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Me and Patrick at the coffee shop at camp

Our family just got home from Family Camp at Fort Wilderness. Well, "just" as in 4 days ago. We're still unpacking and doing laundry and all that good stuff. With some more good effort, the living room should be reclaimed by tomorrow evening.

The speaker this week focused on "Time". His text was from Matthew 25:14-30 (the parable of the talents) as well as Psalm 90:12. His teaching was not unexpected and he made a number of good points about how we should consider time. Here are his main points with my thoughts about how they relate to chronic illness.

1. Time is a gift. God gives us each day. We are responsible for how we receive it. When I'm in pain, it's hard to remember that God means for me to have every moment. In the first chapter of Genesis God says several times, "And there was evening, and there was morning. The ____ day." God stands outside time, but he has given time to us. We exist in time and space, and we meet God in time. Even on our bad days, I am to accept the gift graciously.

2. Time is teleological. There is an end or purpose toward which time is moving. Time goes forwards. Ecclesiastes 3:11 says that God has "set eternity in the human heart." We long for eternity. When you wonder why you should bother to wake up tomorrow when you are in so much pain, this is why. God put in you and me a longing for eternity, a need for transcendence. Even in our pain, we live. No day is wasted. Even if you can't get out of bed, you can pray. You are loved by God. You do what God has put in your life for that day and move forward.

3. Time is something for which we will give account. Just like in the parable of the bags of gold (or talents), we are ultimately accountable to God with how we used our time. Notice that the rich man in the parable did not give all of his servants an equal amount of gold, but he was equally pleased with results from the servants who had been given 2 bags of gold and 5 bags of gold. God doesn't expect that everyone starts with the same advantages. Those of us with chronic illness will have to give account for how we used our time, but we get graded on a curve! But, God still expects us to use our time wisely. I don't have enough time in my life to work a job, but I can use the time I have to be of service, love others, and pray.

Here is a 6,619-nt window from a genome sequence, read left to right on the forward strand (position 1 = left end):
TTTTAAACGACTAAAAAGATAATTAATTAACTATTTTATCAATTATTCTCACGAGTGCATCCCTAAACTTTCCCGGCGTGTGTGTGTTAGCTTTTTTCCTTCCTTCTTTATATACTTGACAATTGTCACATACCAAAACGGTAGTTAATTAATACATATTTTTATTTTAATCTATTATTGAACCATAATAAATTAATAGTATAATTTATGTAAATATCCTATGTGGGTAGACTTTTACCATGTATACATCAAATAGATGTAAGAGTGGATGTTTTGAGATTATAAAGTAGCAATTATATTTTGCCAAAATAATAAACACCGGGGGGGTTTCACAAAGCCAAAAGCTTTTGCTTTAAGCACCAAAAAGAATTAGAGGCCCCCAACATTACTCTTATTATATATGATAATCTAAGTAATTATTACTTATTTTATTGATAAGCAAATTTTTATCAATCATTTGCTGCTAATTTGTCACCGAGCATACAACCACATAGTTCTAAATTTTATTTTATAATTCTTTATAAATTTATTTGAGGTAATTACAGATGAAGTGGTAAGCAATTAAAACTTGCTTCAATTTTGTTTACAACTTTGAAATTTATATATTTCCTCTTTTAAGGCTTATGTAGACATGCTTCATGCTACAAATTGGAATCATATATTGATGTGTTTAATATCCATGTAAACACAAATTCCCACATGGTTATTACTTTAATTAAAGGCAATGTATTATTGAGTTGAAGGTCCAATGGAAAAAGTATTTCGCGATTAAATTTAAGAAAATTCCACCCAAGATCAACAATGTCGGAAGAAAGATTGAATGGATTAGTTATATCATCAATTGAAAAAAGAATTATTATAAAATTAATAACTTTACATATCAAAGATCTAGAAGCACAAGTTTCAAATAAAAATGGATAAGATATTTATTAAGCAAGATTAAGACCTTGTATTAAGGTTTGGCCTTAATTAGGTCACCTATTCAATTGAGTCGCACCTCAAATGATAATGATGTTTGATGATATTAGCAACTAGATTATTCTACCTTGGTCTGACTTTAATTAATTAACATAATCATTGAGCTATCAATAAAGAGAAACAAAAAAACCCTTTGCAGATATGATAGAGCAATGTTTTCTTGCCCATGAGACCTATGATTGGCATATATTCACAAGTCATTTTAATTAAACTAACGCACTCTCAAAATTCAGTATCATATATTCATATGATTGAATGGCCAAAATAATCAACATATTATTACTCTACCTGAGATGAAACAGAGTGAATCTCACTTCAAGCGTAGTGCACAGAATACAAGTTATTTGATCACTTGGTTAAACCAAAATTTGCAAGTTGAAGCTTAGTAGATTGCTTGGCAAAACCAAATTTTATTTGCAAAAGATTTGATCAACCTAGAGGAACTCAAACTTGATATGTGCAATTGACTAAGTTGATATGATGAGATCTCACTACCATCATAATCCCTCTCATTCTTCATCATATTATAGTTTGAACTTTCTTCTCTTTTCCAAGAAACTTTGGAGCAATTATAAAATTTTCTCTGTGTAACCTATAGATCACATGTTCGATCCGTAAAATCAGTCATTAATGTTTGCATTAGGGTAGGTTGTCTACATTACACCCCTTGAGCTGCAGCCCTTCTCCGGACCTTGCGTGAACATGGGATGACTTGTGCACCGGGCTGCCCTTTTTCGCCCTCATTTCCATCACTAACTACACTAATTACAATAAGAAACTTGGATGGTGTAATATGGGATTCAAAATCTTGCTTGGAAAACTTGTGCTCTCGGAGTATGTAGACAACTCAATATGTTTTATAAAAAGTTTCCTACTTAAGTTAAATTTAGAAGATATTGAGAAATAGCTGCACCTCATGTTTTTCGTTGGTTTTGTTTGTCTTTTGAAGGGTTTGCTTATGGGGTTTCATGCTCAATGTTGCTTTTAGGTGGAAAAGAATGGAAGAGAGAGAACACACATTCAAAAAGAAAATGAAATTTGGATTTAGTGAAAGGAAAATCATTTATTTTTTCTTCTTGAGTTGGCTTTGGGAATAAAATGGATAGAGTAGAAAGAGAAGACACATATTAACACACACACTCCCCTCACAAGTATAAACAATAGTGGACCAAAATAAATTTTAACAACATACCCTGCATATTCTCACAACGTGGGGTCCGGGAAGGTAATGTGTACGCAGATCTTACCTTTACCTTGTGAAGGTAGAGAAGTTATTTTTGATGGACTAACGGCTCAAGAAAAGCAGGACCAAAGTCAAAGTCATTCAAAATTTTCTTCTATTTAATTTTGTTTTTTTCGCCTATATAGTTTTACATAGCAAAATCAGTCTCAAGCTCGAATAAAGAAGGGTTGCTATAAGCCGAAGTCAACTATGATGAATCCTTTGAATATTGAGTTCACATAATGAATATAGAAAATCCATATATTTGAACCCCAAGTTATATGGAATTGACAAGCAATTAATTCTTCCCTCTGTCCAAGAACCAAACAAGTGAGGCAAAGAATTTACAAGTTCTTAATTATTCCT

4 What we do with our time shows our spirituality. Is loving others at the top of my priority list? Do I take time to meditate and pray? And these are the kinds of things that are the same for those of us who have chronic illness and for everyone else. In fact, our spiritual disciplines may be more easily crowded out because we have so little "extra" time. But, it's important to remember that our time with Jesus is what makes us able to handle the rest of the day.

This was a great week for us as a family to spend time together, do new things (kayaking), and enjoy being away from home. But, of course, the migraines interfered. I had a migraine on the day we went to Fort that lasted through the next day. And then, another two days were pretty much wiped out by migraine. But, when I wasn't sleeping, I was enjoying the beauty of the Northwoods and savoring the precious family time.

How is handling time with your illness? Have you worked out all the kinks in the system? Do you still struggle with how to manage time and energy and illness?

Feel free to comment!!


This got me thinking, though, about how those of us with chronic illness relate to time. Psalm 90:12 says, "Teach us to number our days aright that we may gain a heart of wisdom."

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